Quebec Telecom Construction Firm Eyes Expansion

Groupe Madysta
Written by Nate Hendley

Last year marked the twenty-fifth anniversary of Groupe Madysta, an innovative, vertically-integrated firm based in Trois-Rivières, Québec that specializes in engineering and construction work for the telecommunications sector. The companies within the fold offer a comprehensive suite of services, and the group’s one-stop shop approach has been highly successful. It is currently pondering new opportunities and expansion plans.

“We do projects from beginning to end,” so clients do not have to “hire two or three different companies to do the job,” explains Denis Ricard, Director of Human Resources.

If a client wants to establish a cell phone network in a remote area, in addition to setting up the telecom infrastructure, Groupe Madysta can construct transportation routes to the site. “We are able to build roads to access the sites where towers are erected. We do all the civil engineering associated with that,” says François Houde, Vice President of Business Development.

Groupe Madysta can install and replace telecom towers, transmission lines, antennas, and connectors, and put up protective fencing. The company excels at underground tasks as well, installing, testing, and maintaining buried fibre optic, co-axial, and copper lines. Its construction and roadwork services include excavation, road resurfacing, formwork, tree clearing, and building foundations.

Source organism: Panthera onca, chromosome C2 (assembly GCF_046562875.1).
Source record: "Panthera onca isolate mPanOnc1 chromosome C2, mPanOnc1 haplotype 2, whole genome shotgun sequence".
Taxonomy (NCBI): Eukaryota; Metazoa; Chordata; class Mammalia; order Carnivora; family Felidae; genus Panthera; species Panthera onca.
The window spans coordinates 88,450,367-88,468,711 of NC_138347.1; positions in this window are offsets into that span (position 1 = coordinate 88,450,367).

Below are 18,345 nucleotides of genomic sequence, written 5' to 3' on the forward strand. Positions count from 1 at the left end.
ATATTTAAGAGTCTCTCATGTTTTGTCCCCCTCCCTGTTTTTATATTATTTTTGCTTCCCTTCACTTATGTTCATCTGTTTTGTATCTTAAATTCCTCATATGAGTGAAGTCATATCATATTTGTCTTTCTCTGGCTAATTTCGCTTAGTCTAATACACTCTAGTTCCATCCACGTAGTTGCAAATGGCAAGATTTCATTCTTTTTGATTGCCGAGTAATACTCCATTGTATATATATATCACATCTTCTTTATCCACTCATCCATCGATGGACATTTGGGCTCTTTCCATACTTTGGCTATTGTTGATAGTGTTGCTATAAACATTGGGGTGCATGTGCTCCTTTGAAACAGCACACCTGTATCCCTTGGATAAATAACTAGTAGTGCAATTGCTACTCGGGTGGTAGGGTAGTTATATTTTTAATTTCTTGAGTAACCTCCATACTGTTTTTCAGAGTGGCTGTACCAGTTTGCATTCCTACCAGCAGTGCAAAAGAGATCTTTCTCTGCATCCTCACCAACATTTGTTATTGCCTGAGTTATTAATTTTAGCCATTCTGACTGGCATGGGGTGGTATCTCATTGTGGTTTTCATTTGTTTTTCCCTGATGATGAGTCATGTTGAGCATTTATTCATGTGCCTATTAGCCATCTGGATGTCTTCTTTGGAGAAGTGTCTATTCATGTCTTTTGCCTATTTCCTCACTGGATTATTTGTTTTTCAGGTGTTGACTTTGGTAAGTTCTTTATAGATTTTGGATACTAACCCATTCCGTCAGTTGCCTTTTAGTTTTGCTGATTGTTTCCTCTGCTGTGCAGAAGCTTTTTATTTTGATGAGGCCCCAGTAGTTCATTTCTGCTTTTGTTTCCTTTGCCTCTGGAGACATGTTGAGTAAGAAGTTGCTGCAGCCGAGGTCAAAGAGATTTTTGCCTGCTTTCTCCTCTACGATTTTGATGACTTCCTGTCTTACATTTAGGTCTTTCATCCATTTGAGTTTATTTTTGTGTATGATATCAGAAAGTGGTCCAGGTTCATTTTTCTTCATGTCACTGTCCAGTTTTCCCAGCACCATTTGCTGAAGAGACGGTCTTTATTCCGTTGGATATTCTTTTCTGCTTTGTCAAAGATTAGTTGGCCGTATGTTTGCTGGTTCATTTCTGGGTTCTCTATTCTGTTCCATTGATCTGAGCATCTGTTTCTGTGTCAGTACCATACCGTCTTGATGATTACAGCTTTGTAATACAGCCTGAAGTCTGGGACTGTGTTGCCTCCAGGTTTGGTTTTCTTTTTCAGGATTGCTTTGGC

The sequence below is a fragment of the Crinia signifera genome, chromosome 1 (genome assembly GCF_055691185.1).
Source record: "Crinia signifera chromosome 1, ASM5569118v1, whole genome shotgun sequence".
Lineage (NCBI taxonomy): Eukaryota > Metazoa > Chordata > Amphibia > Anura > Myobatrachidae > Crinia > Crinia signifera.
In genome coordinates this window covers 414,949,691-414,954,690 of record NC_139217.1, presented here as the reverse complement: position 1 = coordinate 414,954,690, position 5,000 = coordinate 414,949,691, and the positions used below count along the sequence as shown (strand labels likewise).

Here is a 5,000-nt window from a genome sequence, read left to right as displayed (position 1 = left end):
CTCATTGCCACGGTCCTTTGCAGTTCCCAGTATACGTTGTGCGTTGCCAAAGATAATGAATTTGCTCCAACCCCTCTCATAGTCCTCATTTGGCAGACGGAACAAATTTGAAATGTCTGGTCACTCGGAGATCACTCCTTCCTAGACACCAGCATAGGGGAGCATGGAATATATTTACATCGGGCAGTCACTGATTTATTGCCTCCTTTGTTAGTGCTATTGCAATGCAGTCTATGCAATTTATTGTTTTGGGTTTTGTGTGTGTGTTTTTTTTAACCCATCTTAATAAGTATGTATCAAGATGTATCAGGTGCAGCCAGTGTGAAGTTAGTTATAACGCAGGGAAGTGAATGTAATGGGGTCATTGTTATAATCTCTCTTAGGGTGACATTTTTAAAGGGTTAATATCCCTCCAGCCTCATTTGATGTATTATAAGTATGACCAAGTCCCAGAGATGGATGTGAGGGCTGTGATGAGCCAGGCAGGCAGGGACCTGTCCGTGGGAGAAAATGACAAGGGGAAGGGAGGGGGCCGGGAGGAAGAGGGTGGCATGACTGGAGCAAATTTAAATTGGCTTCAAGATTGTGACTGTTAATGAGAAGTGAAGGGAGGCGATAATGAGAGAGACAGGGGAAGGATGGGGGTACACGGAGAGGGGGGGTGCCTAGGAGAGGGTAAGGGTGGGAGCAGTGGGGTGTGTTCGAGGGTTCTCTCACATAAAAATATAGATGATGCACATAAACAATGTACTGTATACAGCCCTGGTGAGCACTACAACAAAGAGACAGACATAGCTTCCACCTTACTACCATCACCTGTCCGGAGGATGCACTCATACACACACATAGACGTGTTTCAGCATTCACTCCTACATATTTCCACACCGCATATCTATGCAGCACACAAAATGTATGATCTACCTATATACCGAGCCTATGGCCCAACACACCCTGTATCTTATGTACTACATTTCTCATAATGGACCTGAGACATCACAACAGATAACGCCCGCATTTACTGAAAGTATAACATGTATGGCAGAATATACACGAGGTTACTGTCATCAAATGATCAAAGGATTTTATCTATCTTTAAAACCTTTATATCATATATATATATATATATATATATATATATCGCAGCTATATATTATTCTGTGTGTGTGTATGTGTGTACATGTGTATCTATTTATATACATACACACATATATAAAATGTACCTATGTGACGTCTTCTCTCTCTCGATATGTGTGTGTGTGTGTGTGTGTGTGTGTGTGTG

While telecommunications work remains central, the group has branched out in recent years. New firms under the Groupe Madysta umbrella work in manufacturing steel components, air-conditioning, ventilation and heating, electrical services, and wired and wireless engineering, among other areas.

Whether the work is telecom-related or not, most “is done by our own crews. We are not doing a lot of sub-contracting,” says Houde.

Clients are centred in Québec, Ontario, and the Atlantic provinces, but the firm can take on assignments anywhere in Canada. “We’ve had some projects in Alberta. We hope to deploy across the country soon,” says Ricard.

Two companies in the group—Gesma Telecom and Madysta Constructions—have ISO 9001:2015 certification. While these two firms obtained ISO certification to meet client standards, every company operated by Groupe Madysta strives to achieve ISO-level benchmarks, says Ricard, adding that, “All internal processes about quality are the same, for all companies.”

Maintaining high standards is vital, given how the group does business. When a telecommunication project is announced by a government agency or private business, companies are typically invited to place bids to receive contracts, says Houde. To preserve the privilege of being invited to bid, firms like Madysta have to maintain the highest level of quality in their work. “If we have success today, it’s because our customers are confident we will do a quality job,” he states.

This confidence arises out of the core values of quality, health and security, and family spirit that all Groupe Madysta companies follow. “It’s really important for us to have an environment where people feel at home,” Ricard explains.